Otherwise, as we all heard and knew well, the fate of the rich man may very well be ours as well. If we allow ourselves to be blinded and swayed by worldly temptations, of the riches and power, of glory and fame, of all the pleasures and satisfactions, all that can distract us from the path of the Lord’s righteousness and justice, then we may end up really falling into that path towards eternal damnation. We are reminded that the fate that awaits us after death is one that is everlasting.

Today, we should model ourselves based on the very popular and renowned saint whose feast we celebrate today, namely that of St. Patrick, the well-known Patron Saint of Ireland, the one who first brought the faith to Ireland and worked to build the foundation of the Church and the Christian faith to that island. Countless peoples were converted by his works and efforts, and thanks to his faith and dedication, many people even to this day can trace their faith and that of their ancestors’ to him.

St. Patrick had an early brush with Ireland when in his youth he was actually captured and enslaved by Irish pirates, and after having been enslaved for several years, he finally managed to escape and returned to his family. However, this did not stop him to return to Ireland later on after he had taken up the clerical life and became a priest. He was sent back as a missionary to Ireland, sent to establish the Church and the influence of the faith in that still pagan island. St. Patrick laboured hard for many years, risking his life at times, to spread the word and truth of God to the Irish.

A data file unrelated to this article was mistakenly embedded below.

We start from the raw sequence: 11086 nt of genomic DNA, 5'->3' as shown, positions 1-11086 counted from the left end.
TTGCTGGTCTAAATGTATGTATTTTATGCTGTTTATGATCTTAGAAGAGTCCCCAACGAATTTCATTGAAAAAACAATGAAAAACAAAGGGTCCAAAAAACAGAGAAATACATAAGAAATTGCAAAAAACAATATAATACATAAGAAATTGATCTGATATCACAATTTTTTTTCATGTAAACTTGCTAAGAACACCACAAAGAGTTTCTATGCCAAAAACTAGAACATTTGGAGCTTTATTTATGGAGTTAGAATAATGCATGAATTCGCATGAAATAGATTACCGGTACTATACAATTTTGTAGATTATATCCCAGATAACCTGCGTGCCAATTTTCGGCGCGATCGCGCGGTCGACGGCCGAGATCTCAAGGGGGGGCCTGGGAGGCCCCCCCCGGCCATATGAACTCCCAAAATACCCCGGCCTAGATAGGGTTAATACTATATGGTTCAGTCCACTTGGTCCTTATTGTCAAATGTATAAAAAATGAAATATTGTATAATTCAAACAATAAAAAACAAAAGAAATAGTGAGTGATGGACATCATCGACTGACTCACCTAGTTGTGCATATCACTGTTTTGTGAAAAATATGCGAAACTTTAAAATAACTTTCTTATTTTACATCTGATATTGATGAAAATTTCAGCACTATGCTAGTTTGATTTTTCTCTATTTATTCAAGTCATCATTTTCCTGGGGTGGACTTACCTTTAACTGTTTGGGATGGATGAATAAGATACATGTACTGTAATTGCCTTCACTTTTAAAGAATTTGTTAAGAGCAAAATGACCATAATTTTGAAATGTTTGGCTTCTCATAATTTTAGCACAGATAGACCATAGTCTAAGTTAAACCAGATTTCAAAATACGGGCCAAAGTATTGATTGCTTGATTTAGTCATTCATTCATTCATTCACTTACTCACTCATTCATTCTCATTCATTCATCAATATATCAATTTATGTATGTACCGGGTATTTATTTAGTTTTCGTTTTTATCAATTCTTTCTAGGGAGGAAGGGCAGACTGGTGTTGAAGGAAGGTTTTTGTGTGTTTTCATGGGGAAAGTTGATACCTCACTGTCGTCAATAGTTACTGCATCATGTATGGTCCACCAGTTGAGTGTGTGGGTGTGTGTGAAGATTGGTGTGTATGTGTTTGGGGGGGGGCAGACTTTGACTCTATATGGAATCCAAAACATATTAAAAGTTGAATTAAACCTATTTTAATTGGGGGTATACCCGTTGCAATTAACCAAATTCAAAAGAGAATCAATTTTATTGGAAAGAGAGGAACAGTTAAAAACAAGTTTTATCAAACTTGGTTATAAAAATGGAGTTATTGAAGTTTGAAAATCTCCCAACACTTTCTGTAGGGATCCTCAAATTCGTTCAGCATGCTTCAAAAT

Through his great and tireless efforts, his patience and clarity in teachings and through the wisdom and guidance from God, St. Patrick managed to bring countless people in Ireland into the faith, and he established the first hierarchy and structure of the Church in Ireland, himself being one of the first bishops in Ireland. He baptised many people and influenced the life of so many people, and his faith inspired many even long after his passing from this world.

Brothers and sisters in Christ, that great faith which St. Patrick had shown is what all of us have been called to have as well. The Lord has given us the same mission and the gifts and means to carry out His will. Are we going to follow the examples of St. Patrick in being faithful and obedient to God? Or are we instead going to be like the rich man in the Lord’s parable of Lazarus and the rich man? Let us consider and discern these things carefully in our hearts and minds, brothers and sisters in Christ.

May the Lord be with us always, and may He continue to bless and guide us in our journey of faith, that we may always ever be committed to Him, to the very end. May God bless us all in our every good works and endeavours, all for His greater glory, now and always. Amen.